David C. Norton

David Charles Norton (born July 25, 1946) is a United States District Judge of the United States District Court for the District of South Carolina.

David C. Norton
Chief Judge of the United States District Court for the District of South Carolina
In office
2007–2012
Preceded byJoseph F. Anderson
Succeeded byMargaret B. Seymour
Judge of the United States District Court for the District of South Carolina
Assumed office
July 12, 1990
Appointed byGeorge H. W. Bush
Preceded bySolomon Blatt Jr.
Personal details
Born
David Charles Norton

(1946-07-25) July 25, 1946 (age 74)[1]
Washington, D.C.
EducationSewanee: The University of the South (BA)
University of South Carolina School of Law (JD)

Education and careerEdit

Born in Washington, D.C., Norton received a Bachelor of Arts degree from Sewanee: The University of the South in 1968 and was in the United States Navy from 1969 to 1972. He then received a Juris Doctor from the University of South Carolina School of Law in 1975, and was in private practice in Charleston, South Carolina until 1977. He was an assistant deputy solicitor for the Ninth Judicial Circuit in Charleston, South Carolina from 1977 to 1980. He was a city attorney of Isle of Palms, South Carolina from 1980 to 1985. He was in private practice in Charleston from 1981 to 1990,[2] and was a partner at the law firm of Holmes & Thomson.[3]

Federal judicial serviceEdit

On April 18, 1990, Norton was nominated by President George H. W. Bush to a seat on the United States District Court for the District of South Carolina that was vacated by Judge Solomon Blatt Jr.. Norton was confirmed by the United States Senate on June 28, 1990, and received his commission on July 12, 1990. He served as Chief Judge from 2007 to 2012.[2]

Norton is a member of the Board of Advisors of the Charleston School of Law.[4]

Notable casesEdit

Norton presided over the criminal case of Michael Slager, a police officer who killed Walter Scott, an unarmed black man, in April 2015 after a traffic stop in North Charleston, South Carolina. Scott was fleeing the officer when he was shot five times in the back. Slager pleaded guilty to federal charges of violating Scott's civil rights. Norton sentenced Slager to 20 years' imprisonment, a sentence within the Federal Sentencing Guidelines.[5][6]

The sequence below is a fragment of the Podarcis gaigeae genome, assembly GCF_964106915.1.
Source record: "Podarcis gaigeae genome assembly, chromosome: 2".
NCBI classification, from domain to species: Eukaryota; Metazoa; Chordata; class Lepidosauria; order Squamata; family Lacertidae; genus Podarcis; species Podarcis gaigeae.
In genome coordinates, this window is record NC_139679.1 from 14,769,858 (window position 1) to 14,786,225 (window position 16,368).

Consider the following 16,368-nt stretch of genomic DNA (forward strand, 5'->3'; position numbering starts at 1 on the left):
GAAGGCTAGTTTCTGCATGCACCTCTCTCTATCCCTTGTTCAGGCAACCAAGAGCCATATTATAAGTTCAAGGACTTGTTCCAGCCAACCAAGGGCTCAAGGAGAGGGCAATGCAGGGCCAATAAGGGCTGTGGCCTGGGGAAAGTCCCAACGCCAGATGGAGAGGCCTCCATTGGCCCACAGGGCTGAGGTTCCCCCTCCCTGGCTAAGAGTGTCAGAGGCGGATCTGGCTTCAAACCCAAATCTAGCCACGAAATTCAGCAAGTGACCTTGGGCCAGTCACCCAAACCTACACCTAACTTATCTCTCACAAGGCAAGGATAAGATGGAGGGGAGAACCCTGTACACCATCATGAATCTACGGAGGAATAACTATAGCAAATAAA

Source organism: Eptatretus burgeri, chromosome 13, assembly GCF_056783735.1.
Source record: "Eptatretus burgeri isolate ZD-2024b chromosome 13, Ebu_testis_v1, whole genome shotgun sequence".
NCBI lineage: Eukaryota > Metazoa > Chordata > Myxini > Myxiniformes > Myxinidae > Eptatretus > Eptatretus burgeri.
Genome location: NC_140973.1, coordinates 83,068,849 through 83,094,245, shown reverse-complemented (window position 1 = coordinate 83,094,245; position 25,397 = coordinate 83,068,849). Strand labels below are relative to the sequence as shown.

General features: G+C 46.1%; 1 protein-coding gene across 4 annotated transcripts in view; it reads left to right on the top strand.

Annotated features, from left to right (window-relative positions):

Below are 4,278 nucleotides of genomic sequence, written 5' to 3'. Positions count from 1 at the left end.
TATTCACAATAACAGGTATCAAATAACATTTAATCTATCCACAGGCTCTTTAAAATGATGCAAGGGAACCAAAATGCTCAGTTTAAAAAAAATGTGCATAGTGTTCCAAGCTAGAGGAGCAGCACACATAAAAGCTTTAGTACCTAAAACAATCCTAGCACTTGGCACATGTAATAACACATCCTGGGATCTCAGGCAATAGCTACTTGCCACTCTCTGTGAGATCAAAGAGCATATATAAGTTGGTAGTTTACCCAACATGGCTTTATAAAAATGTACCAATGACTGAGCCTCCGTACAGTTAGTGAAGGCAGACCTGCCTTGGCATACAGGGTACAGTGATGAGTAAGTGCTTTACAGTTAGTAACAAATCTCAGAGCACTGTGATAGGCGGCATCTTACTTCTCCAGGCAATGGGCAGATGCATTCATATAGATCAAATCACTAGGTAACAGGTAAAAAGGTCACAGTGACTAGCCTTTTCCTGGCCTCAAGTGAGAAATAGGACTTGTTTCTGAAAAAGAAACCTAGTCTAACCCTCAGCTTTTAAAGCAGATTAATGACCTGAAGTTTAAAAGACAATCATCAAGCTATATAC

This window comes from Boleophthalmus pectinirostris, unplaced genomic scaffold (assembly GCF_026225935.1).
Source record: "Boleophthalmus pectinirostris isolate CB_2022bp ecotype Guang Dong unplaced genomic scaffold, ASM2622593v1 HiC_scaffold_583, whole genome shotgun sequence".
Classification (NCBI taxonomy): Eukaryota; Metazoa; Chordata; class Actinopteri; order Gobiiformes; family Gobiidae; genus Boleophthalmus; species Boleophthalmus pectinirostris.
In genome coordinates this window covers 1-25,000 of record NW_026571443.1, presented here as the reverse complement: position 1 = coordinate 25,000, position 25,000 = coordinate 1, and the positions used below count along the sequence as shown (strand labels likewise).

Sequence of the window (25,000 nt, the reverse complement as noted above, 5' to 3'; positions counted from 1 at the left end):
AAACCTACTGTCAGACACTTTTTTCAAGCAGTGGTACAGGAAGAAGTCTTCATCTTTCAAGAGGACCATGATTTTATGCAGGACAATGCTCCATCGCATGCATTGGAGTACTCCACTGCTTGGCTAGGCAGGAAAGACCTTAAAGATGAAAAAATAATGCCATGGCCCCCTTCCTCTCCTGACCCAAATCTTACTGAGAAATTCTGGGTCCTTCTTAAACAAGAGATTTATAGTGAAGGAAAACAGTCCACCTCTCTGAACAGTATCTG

In July 2017, Norton found that plaintiffs with mesothelioma still needed to prove defendants specifically caused their diseases, even though every exposure to asbestos is unsafe.[7]

On August 3, 2018, Norton ruled that Charleston cannot require that tour guides pass a history test before being licensed. [8]

On August 17, 2018, Norton ruled the Trump administration did not properly seek public input when it suspended protections designed to thwart waterway pollution. Seen as a win for environmental groups, Norton's ruling allows restrictions on development around certain waterways.[9]

On March 11, 2020, Norton ruled that South Carolina cannot ban the mention of same-sex relationships or other LGBTQ+ topics in sex education classes. Norton ruled that the law discriminated on the basis of sexual orientation, violated the Constitution's equal protection clause, and had no rational relations to any legitimate state interest. Norton's decision will allow schools to include same-sex relationships or other aspects of LGBTQ+ life in sex ed courses but will not require it. [10]

ReferencesEdit

  1. ^ Hearings Before the Committee on the Judiciary, United States Senate, One Hundred First Congress, First Session
  2. ^ a b "Norton, David C." Biographical Directory of Article III Federal Judges, 1789-present. Federal Judicial Center.
  3. ^ Dave Munday, 'My whole life I wanted to be just like my father', Post & Courier (September 3, 2014).
  4. ^ Board of Advisors, Charleston School of Law (last accessed December 10, 2017).
  5. ^ Stanglin, Doug (December 7, 2017). "Ex-S.C. cop gets 20 years in prison for fatally shooting Walter Scott, an unarmed black man". USA Today.
  6. ^ Alan Blinder (December 7, 2017). "White ex-cop gets 20 years for Walter Scott slaying". New York Times.
  7. ^ Note, Recent Case: District of South Carolina Holds the Every Exposure Theory Insufficient to Demonstrate Specific Causation Even if Legal Conclusions Are Scientifically Sound, 131 Harv. L. Rev. 658 (2017).
  8. ^ https://sclawyersweekly.com/news/2018/08/06/judge-nixes-forcing-charleston-history-test-on-tour-guides/ South Carolina Lawyers Weekly.August 6, 2018. Retrieved February 23, 2021.
  9. ^ https://sclawyersweekly.com/news/2018/08/17/judge-halts-trump-rule-that-suspended-clean-water-protection/ South Carolina Lawyers Weekly.August 17, 2018. Retrieved February 23, 2021.
  10. ^ https://www.advocate.com/youth/2020/3/11/anti-lgbtq-sex-ed-law-struck-down-south-carolina-0 Advocate. March 11, 2020. Retrieved February 23, 2021.

External linksEdit

Legal offices
Preceded by
Solomon Blatt Jr.
Judge of the United States District Court for the District of South Carolina
1990–present
Incumbent
Preceded by
Joseph F. Anderson
Chief Judge of the United States District Court for the District of South Carolina
2007–2012
Succeeded by
Margaret B. Seymour